Inside Chefs' Kitchens
Design, organization, and material ideas from three professionals
After trekking around the country for more than 30 years for Fine Homebuilding, photographing some of the most beautifully crafted homes in North America, I hung up my frequent-flyer pass and moved into semiretirement in California. I’m pleased to say it’s more semi than retired. I still get to work for Fine Homebuilding, and for the past couple of years, I’ve been helping our sister magazine, Fine Cooking, on a project called “Behind the Kitchen Door.” I visit food professionals, photograph their home kitchens, and report on how they’ve shaped them to be as efficient as a workshop and as inviting as a cherished getaway.
I’ve seen a lot of great kitchens over the years. Most of them were designed for people who love to cook but are not involved in the food business. It has been instructive to see the differences between the pro and nonpro kitchens. It’s not the appliances—but it can be their placement. The pro is far more likely to put the stove center stage. And the pro’s kitchen will have all manner of storage solutions; multiple workstations; durable, non-fussy materials; and plenty of room for dinner parties and all the gear that goes along with them. Here, I’ll tease out the tips that will make for better cooking spaces in your home, even if your Sunday dinners are a bit more modest than those of the chefs featured here. After all, the food business is part of the hospitality business, and I’m hard-pressed to think of anything more hospitable than a dining table decked out with lovingly prepared food surrounded by an appreciative gathering of friends.
THE ENTERTAINER’S KITCHEN
Tom’s Big Dinners is one of Tom Douglas’s cookbooks, and it also describes the typical weekend events Tom and his wife and partner, Jackie Cross, host at their Seattle home. In addition to creating 13 successful restaurants in Seattle, Tom and Jackie are known for their community-service participation. Dinners at their house are perennial favorites at charity auctions, and their dining room and kitchen are tailored to preparing meals for large gatherings, with plenty of counter space for kitchen helpers.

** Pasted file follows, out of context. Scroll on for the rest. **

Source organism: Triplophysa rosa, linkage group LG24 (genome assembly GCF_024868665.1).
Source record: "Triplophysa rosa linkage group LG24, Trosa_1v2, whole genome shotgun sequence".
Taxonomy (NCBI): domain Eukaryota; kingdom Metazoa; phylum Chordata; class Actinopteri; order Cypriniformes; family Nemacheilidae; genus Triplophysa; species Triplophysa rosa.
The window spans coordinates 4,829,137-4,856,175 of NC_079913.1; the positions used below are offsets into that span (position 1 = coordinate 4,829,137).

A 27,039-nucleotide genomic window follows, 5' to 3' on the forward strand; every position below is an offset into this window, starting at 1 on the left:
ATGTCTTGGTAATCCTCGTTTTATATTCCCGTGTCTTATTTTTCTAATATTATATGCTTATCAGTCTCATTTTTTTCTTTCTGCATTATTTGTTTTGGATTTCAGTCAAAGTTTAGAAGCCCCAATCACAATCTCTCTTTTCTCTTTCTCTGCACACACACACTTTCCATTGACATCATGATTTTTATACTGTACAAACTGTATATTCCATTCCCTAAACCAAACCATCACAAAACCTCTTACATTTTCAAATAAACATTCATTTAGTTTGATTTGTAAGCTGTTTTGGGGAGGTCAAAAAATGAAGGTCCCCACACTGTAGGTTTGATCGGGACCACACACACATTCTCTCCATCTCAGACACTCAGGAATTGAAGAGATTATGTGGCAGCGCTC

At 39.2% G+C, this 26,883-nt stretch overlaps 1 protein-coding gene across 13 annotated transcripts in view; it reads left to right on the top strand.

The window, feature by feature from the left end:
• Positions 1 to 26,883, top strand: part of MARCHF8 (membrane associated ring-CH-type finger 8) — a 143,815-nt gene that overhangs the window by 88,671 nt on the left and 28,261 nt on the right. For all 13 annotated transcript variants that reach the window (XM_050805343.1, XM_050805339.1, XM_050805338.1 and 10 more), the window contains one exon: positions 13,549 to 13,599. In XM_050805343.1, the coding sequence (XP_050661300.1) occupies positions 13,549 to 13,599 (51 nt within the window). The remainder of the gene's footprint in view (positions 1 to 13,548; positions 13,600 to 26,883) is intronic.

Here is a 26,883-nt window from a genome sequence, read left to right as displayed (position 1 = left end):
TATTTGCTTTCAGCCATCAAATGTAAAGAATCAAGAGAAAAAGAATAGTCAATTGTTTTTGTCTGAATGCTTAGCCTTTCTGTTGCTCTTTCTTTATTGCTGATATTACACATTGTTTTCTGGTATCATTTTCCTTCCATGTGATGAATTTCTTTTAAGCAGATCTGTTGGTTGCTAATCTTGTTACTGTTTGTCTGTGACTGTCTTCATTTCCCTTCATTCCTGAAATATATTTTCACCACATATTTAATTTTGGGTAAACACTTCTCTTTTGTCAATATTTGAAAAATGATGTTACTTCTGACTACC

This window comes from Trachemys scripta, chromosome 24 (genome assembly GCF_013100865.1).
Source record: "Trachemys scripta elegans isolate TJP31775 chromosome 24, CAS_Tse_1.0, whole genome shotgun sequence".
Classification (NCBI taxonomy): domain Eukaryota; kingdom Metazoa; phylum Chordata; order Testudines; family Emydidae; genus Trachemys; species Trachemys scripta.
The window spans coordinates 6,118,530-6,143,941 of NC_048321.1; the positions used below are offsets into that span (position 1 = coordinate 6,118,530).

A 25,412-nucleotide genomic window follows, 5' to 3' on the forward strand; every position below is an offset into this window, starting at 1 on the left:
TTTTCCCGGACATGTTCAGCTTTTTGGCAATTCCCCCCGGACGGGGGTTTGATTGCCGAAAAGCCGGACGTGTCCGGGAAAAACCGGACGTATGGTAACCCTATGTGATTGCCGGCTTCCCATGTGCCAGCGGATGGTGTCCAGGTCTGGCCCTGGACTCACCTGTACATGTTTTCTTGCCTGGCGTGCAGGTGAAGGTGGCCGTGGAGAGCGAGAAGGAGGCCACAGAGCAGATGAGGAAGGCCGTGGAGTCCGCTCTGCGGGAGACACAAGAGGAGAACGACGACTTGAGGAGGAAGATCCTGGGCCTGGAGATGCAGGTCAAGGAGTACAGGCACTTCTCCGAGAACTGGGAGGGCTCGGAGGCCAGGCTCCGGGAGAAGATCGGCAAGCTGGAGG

When they bought the ‘50s-era ranch-style house, Tom and Jackie converted the original family room into what is now the kitchen. The old kitchen became the new dining room with a picnic-style table big enough for 10. The two spaces are open to one another, but there’s a cleanup corner tucked away behind a wing wall where dirty dishes can remain out of sight until it’s time to load the dishwasher.
When I visited Tom and Jackie’s kitchen, it reminded me of my trips to a restaurant-supply house. Stainless steel abounds in the Lambert prep and cleanup sinks, worktable counters, backsplashes, and the Metro shelving between the range and the refrigerator and above the cleanup sink. A six-burner Garland range with double ovens and a raised griddle anchors the cooking wall. They got the Garland after Tom realized that their original stove arrangement, which included a 120,000-Btu wok burner, had a problem: One day, Tom walked into the kitchen, and the burner was on full blast. “We discovered that our dog could turn on the wok burner with her tail,” he says.
A prodigious island serves multiple functions in this kitchen. Its maple butcher-block top overhangs the curved side, providing legroom when it’s in bar-top mode. Take away the barstools, and the island is large enough for multiple helpers to do food prep.
A KITCHEN FOR FRIENDS
Before she graduated from UCLA’s film school in the early 1970s, Anna Thomas had already made a big splash in the food world. Her first cookbook, The Vegetarian Epicure, turned the common perception of vegetarian cooking on its head, from a cuisine of denial into one of nourishment and pleasure. Her latest cookbook, Love Soup, took home a James Beard Award in 2010. In her other job as a filmmaker and screenwriter, Anna received an Academy Award nomination for her work on the movie El Norte.
A few years ago, Anna remodeled her house in the Ojai Valley to make the kitchen even more welcoming for parties. As one guest remarked to me as others were preparing appetizers and pulling corks, “If you’re invited to one of Anna’s parties and you don’t go, you’re either stupid or dead.”
Anna wanted the new kitchen to feel like an art gallery, with no upper cabinets and lots of light. Reconfiguring several adjacent closets into a long, sky-lit combo pantry/laundry room made up for the lost cabinet space.
THE INSTRUCTOR’S KITCHEN
Her father said that she has the soul of a wandering gypsy, and it’s pretty hard to argue with that. When she’s not taping her popular PBS television show Cooking Confidence or writing her next cookbook (she’s done 18 so far), Joanne Weir leads groups on culinary excursions and teaches cooking classes all over the world. Her home is a vintage Victorian house in San Francisco’s Pacific Heights, where she tapes her TV show and teaches cooking classes to small groups of eager students.
Small rooms, high ceilings, and a tiny kitchen in the back describe the floor plan of just about every original Victorian row house in San Francisco. The house where Joanne and her husband, Joseph, live was no exception. The wide-open space that now includes the kitchen, the dining area, and the sitting room used to be three separate spaces walled off from one another. Opening the back of the house meant losing a small bedroom, but the trade-off was worth it. I was really struck by how columns and arches define the dining area without closing it off to the kitchen, and the long diagonal views make what isn’t a large space feel expansive and light.
Charles Miller is an editor at large. Photos and drawings by the author.